Using ktab to generate a Kerberos Ticket File without spn.exe or ktpass.exe

ScorpionSting

By: ScorpionSting

May 11, 2010 10:39 am

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The NetIQ Documentation clearly describes how to set up Kerberos for Access Manager, but it does not take into account when the iDP is running on Windows and that server is a member server of the domain. spn.exe requires the User ID, which is the server name according to the documentation, but this is already taken by the Computer object in Active Directory.

The following describes an alternative way of setting the servicePrincipalName on the user object and generating the nidpkey.keytab file.

The assumption for this article is that a 2008 Domain Controller exists in the domain (supported as of Access Manager 3.1 SP2).

In this example, the 2008 Active Directory Domain is domain.com, the Kerberos Rhelm is DOMAIN.COM, the Domain Controller is srvdc, the iDP server name is srvidp, and the iDP URL is idp.domain.com. The workstation performing these actions only needs to be able to communicate with AD and the KDC, it does not have to be a member of the domain.

    1. Create the user srvidp in Active Directory with the userPrincipalName of HTTP/idp.domain.com @DOMAIN.COM, the pre-Windows 2000 username of srvidp, and the desired password (in this example it is idpuserpassword).
    2. Using the Windows Server 2008 Active Directory Users and Computers console, enable Advanced Features under the View menu.
    3. Under the properties of the srvidp user, select the Attribute Editor tab.
    4. Double click the servicePrincipalName attribute to edit.
    5. Add HTTP/idp.domain.com and HTTP/idp.domain.com@DOMAIN.COM.
    6. Install Sun JRE SE and make the bin directory part of the path (if this worksation is part of the domain, the klist executable in this same directory can also list issued Kerberos Tickets to the domain workstation and logged in domain user).
    7. Create a C:\WINDOWS\krb5.ini file with the following content:
[libdefaults]
    default_realm = DOMAIN.COM
    default_tkt_enctypes = rc4-hmac des3-cbc-sha1 des-cbc-crc des-cbc-md5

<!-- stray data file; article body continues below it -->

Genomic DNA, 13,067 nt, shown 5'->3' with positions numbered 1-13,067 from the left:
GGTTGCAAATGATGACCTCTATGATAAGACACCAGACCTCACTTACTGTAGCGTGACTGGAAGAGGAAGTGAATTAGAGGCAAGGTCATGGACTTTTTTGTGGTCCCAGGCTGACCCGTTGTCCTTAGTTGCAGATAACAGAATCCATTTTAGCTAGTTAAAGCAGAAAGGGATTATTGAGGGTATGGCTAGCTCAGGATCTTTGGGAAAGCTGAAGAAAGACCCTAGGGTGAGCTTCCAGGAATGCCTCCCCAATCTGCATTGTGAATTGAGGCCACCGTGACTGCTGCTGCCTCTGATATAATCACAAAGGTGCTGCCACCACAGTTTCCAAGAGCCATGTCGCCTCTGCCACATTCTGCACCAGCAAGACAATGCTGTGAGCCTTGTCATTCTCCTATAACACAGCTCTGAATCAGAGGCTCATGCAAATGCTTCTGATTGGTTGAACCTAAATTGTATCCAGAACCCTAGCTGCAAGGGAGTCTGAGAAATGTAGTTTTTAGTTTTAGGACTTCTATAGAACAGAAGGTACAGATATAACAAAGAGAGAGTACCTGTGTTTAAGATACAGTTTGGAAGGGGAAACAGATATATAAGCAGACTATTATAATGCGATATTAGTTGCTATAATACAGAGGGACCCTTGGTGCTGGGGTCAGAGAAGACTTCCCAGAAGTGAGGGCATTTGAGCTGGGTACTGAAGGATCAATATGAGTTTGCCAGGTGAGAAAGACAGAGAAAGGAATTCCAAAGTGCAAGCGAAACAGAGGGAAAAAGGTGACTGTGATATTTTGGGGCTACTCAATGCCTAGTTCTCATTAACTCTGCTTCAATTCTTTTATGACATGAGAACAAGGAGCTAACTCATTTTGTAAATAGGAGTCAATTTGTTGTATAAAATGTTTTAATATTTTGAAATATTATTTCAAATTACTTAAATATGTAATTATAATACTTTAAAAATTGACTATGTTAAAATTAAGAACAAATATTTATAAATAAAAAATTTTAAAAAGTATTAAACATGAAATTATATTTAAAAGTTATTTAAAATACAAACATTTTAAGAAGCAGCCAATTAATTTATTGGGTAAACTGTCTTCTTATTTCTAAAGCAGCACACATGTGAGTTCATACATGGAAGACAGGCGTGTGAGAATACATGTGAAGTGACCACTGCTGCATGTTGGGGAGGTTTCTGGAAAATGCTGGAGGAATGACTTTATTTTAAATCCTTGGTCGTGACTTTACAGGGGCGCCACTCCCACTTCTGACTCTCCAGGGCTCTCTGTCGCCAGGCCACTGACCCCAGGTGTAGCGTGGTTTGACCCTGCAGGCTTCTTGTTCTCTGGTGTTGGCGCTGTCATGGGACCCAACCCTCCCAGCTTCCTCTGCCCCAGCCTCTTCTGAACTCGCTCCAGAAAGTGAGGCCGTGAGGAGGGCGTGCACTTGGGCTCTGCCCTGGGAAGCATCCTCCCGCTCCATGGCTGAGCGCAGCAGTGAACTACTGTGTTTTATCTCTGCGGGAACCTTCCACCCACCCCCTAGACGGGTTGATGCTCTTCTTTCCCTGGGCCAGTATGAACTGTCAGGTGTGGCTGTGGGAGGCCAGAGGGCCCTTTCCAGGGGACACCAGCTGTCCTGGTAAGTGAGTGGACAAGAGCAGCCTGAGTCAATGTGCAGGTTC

default_tgs_enctypes = rc4-hmac des3-cbc-sha1 des-cbc-crc des-cbc-md5
    permitted_enctypes = rc4-hmac des3-cbc-sha1 des-cbc-crc des-cbc-md5

[realms]
    DOMAIN.COM = {
        kdc = srvdc.domain.com
        admin_server = srvdc.domain.com
        default_domain = domain.com
    }

[domain_realms]
    domain.com = DOMAIN.COM
    .domain.com = DOMAIN.COM
    1. From a command prompt, execute
ktab -a HTTP/idp.domain.com idpuserpassword -k nidpkey.keytab
  1. Validation of the content is made by executing the following command which should output something similar to the below output.
ktab -l -k nidpkey.keytab
Keytab name: C:\nidpkey.keytab
KVNO    Principal
---------------------------------------------------------
  1     HTTP/idp.domain.com@DOMAIN.COM
  1     HTTP/idp.domain.com@DOMAIN.COM
  1     HTTP/idp.domain.com@DOMAIN.COM
  1     HTTP/idp.domain.com@DOMAIN.COM

Each line represents a key for the desired encryption as defined in the krb5 file (rc4-hmac, des3-cdc-sha1, etc).

Related TID: 7006039

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Categories: Access Manager, Technical Solutions

Disclaimer: As with everything else at NetIQ Cool Solutions, this content is definitely not supported by NetIQ, so Customer Support will not be able to help you if it has any adverse effect on your environment.  It just worked for at least one person, and perhaps it will be useful for you too.  Be sure to test in a non-production environment.

1 Comment

  1. By:ScorpionSting

    If you upgrade to Access Manager 3.1 SP3 Kerberos will stop working.

    See http://www.novell.com/support/viewContent.do?externalId=7008880&sliceId=1 for more information about the error and cause.

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